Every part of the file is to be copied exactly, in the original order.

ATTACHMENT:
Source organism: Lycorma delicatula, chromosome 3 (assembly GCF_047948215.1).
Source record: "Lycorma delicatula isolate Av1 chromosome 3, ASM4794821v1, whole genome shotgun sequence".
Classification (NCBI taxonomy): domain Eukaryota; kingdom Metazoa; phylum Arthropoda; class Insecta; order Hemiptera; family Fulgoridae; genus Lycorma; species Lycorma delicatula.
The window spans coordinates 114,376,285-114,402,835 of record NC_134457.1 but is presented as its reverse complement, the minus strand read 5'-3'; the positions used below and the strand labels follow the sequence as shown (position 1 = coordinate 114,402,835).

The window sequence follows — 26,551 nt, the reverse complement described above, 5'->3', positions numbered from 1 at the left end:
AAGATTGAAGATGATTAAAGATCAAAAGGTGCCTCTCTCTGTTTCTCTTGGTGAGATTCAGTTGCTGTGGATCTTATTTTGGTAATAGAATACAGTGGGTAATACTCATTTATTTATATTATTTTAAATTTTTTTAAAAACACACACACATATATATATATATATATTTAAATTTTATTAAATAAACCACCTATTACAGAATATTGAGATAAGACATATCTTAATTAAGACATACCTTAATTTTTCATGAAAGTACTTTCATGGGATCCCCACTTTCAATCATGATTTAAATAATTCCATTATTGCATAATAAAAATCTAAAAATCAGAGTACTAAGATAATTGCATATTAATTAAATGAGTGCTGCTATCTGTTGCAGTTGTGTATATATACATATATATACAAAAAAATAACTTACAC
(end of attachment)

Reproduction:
Source organism: Lycorma delicatula, chromosome 3 (assembly GCF_047948215.1).
Source record: "Lycorma delicatula isolate Av1 chromosome 3, ASM4794821v1, whole genome shotgun sequence".
Classification (NCBI taxonomy): domain Eukaryota; kingdom Metazoa; phylum Arthropoda; class Insecta; order Hemiptera; family Fulgoridae; genus Lycorma; species Lycorma delicatula.
The window spans coordinates 114,376,285-114,402,835 of record NC_134457.1 but is presented as its reverse complement, the minus strand read 5'-3'; the positions used below and the strand labels follow the sequence as shown (position 1 = coordinate 114,402,835).

The window sequence follows — 26,551 nt, the reverse complement described above, 5'->3', positions numbered from 1 at the left end:
AAGATTGAAGATGATTAAAGATCAAAAGGTGCCTCTCTCTGTTTCTCTTGGTGAGATTCAGTTGCTGTGGATCTTATTTTGGTAATAGAATACAGTGGGTAATACTCATTTATTTATATTATTTTAAATTTTTTTAAAAACACACACACATATATATATATATATATTTAAATTTTATTAAATAAACCACCTATTACAGAATATTGAGATAAGACATATCTTAATTAAGACATACCTTAATTTTTCATGAAAGTACTTTCATGGGATCCCCACTTTCAATCATGATTTAAATAATTCCATTATTGCATAATAAAAATCTAAAAATCAGAGTACTAAGATAATTGCATATTAATTAAATGAGTGCTGCTATCTGTTGCAGTTGTGTATATATACATATATATACAAAAAAATAACTTACAC